Friday, July 29, 2011
I am not the one you want going to the grocery store. On the other hand, if you like fun stuff that's not on the list, then maybe you do want me going to the grocery store. Just saying.
On Sunday, we went to Thomas' funeral. He was Auntie Deb's fiance. Yes, it's complicated. As with a lot of families these days we're a rather blended family. Deb is my sister-in-law's older sister. As in Pam who's married to the brother John who lives in Indy. My other brother John lives in Orlando. Yeah, reminds me of Bob Newhart too. One's a full brother, the other is a step-brother. They're both wonderful guys and I'm very lucky to have them as brothers. As for Deb and Pam, we've known each other since we were knee-high to a grasshopper. They lived a block down the street. Went to the same schools, went to the same church. So, I introduce Deb and her folks as my sister-in-law and my in-laws because that's what they are to me.
On the way to the funeral I read the latest Rachael Ray Everyday magazine. There were loads of great recipes and I tore out probably 20 pages. I'd kind of figured that after the funeral the whole fam would want to go out for dinner. Wasn't happening. Which was really a good thing because I was a bit wiped out after the trip to Columbus to see David, Kara, Bradley and Rosie. I just wanted to go home and cook a good dinner. Now, because I figured the fam would want to go out for dinner, I didn't put anything on the menu for Sunday. All of the sudden, dinner was whatever I wanted it to be.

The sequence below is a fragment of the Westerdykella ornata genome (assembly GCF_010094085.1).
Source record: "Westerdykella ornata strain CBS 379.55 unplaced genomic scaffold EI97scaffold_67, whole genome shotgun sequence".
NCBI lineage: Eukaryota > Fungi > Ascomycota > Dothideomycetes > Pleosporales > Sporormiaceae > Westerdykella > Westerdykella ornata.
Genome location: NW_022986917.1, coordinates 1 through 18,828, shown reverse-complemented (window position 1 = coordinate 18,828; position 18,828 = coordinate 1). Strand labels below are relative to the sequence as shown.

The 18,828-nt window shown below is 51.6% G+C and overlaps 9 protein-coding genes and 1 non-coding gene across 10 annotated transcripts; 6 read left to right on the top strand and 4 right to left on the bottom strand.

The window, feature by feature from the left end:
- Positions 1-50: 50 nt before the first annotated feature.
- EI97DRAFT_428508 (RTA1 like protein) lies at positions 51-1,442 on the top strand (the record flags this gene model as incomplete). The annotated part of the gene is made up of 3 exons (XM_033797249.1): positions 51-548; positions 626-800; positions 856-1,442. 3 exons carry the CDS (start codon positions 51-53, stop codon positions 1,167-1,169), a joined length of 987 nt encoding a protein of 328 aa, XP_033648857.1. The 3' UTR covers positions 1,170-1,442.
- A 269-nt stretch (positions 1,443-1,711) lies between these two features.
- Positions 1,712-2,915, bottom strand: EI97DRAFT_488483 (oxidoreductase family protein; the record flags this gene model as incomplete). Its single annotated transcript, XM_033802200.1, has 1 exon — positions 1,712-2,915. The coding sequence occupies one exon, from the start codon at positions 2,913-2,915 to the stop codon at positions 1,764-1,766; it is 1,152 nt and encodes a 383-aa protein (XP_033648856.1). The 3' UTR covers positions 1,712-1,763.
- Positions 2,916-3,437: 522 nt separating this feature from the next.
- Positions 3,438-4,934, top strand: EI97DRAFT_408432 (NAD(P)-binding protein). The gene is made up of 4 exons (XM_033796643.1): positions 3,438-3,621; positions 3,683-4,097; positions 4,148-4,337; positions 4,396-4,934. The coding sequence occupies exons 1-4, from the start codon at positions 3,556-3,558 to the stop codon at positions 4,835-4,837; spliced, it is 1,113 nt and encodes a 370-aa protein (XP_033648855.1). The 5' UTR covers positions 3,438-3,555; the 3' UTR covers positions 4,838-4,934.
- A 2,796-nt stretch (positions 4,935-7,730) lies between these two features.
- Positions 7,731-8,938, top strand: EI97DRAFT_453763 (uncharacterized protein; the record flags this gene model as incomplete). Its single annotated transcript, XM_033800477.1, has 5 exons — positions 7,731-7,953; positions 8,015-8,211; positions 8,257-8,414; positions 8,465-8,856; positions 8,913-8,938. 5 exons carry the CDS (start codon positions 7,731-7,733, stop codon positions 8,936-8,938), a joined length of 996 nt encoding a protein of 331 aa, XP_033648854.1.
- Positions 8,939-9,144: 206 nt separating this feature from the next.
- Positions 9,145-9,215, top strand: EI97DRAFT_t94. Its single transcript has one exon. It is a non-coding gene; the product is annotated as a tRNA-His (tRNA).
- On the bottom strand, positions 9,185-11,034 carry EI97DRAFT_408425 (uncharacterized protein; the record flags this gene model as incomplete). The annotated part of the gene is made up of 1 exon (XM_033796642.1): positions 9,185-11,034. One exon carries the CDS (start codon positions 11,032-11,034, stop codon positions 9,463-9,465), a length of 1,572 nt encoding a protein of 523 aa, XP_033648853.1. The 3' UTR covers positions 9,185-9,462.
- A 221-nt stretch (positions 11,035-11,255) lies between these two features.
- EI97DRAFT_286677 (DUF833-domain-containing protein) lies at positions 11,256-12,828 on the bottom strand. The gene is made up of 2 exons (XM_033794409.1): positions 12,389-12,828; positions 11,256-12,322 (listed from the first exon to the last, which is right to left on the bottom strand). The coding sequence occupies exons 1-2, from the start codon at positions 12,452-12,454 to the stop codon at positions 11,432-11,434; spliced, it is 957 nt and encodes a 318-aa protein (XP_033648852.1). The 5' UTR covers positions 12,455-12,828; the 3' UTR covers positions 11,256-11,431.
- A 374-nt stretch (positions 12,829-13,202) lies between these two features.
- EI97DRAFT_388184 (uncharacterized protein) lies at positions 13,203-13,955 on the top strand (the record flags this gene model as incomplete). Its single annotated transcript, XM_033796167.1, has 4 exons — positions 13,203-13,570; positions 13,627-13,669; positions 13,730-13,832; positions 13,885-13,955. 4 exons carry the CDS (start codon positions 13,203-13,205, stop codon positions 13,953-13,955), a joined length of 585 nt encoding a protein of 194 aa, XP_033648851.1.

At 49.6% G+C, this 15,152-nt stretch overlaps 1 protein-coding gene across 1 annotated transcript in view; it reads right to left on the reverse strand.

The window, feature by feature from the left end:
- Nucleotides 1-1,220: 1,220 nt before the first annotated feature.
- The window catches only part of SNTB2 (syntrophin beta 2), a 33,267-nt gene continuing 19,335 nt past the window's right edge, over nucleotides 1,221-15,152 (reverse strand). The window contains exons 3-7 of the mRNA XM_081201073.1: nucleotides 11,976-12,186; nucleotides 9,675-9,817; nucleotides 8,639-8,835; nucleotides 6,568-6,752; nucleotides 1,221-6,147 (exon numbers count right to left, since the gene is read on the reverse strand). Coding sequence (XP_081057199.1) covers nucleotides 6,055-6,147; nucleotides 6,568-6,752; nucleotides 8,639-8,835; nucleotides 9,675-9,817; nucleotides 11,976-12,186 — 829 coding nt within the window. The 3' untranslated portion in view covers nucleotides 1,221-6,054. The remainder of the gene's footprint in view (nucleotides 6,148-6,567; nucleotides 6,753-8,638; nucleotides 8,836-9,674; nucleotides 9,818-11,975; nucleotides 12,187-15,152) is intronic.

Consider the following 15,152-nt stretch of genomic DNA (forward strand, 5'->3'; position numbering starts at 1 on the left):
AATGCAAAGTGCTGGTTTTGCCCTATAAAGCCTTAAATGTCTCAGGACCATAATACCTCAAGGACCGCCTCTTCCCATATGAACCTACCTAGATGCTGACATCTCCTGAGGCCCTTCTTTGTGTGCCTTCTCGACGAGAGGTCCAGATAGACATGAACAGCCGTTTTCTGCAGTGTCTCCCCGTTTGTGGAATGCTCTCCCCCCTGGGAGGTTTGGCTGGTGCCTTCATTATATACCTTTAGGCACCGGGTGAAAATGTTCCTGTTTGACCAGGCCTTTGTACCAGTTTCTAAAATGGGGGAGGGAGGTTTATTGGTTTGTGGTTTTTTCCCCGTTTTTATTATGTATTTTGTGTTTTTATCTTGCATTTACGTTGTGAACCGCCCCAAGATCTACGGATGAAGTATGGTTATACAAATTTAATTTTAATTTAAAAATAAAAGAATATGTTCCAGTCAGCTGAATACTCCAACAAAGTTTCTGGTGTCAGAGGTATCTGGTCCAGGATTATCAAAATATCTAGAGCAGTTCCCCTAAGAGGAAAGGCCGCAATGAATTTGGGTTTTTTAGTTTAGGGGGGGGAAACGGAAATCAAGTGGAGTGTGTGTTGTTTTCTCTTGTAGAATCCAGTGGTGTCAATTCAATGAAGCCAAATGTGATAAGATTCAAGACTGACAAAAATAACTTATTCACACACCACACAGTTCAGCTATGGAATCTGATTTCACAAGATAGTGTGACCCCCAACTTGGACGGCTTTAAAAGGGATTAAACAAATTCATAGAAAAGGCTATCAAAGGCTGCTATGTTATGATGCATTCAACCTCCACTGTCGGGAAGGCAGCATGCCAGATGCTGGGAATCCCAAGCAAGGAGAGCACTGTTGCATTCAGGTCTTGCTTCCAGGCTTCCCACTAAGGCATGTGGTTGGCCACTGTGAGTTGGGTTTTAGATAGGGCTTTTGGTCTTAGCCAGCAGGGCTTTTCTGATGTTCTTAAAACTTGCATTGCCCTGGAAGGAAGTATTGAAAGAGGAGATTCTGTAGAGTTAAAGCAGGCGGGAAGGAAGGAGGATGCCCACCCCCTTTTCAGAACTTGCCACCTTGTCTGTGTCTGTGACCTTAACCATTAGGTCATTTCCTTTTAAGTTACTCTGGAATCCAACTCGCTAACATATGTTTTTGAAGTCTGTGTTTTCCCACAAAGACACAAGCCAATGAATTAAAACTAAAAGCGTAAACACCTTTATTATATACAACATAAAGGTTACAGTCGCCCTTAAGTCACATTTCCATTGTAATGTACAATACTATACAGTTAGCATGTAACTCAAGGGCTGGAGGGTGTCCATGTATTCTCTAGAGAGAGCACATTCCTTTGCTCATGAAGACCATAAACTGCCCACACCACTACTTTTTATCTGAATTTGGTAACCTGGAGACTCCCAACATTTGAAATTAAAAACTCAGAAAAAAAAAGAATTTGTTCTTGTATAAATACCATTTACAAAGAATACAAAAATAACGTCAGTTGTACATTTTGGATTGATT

The list of things to use up included tomatoes and goat cheese. Rachael Ray Everyday had a great recipe for Mediterranean Stackers with both of those in there. Perfect. Now, I guess it's time to finish the first thought of this blog. In order to make the Mediterranean Stackers, I needed an eggplant. And, it'd be easier to buy a couple of boneless, skinless chicken breasts than it would be to thaw and bone a couple. Oh, and I'd found a great blackberry recipe for a drink. That meant we needed to stop at Marsh on the way home. We put all the things we needed in the cart and went to the dog and cat food aisle to stock up for some of the furry kids. Then, I headed the wrong direction. Connie says, "Where are you going now?" Marsh has a wonderful bin of discount books - including cookbooks. I was heading straight that way. He rolled his eyes. I forged on. In the bin I found a great book called 3 Step Cooking with Flavor by McCormick. The herb and spice folks. I know they do a good job because I get their email recipes. Into the cart the cookbook went.
Finally we were home and out of our funeral attire. Connie was fixing cocktails and I was working on dinner. The title of this really should have been "How to Take a Five Ingredient Dish and Turn It Into Something Much More Complicated." Don't get me wrong. Rach's original recipe sounded good. It just sounded a little blah. So, I kicked it up a bit.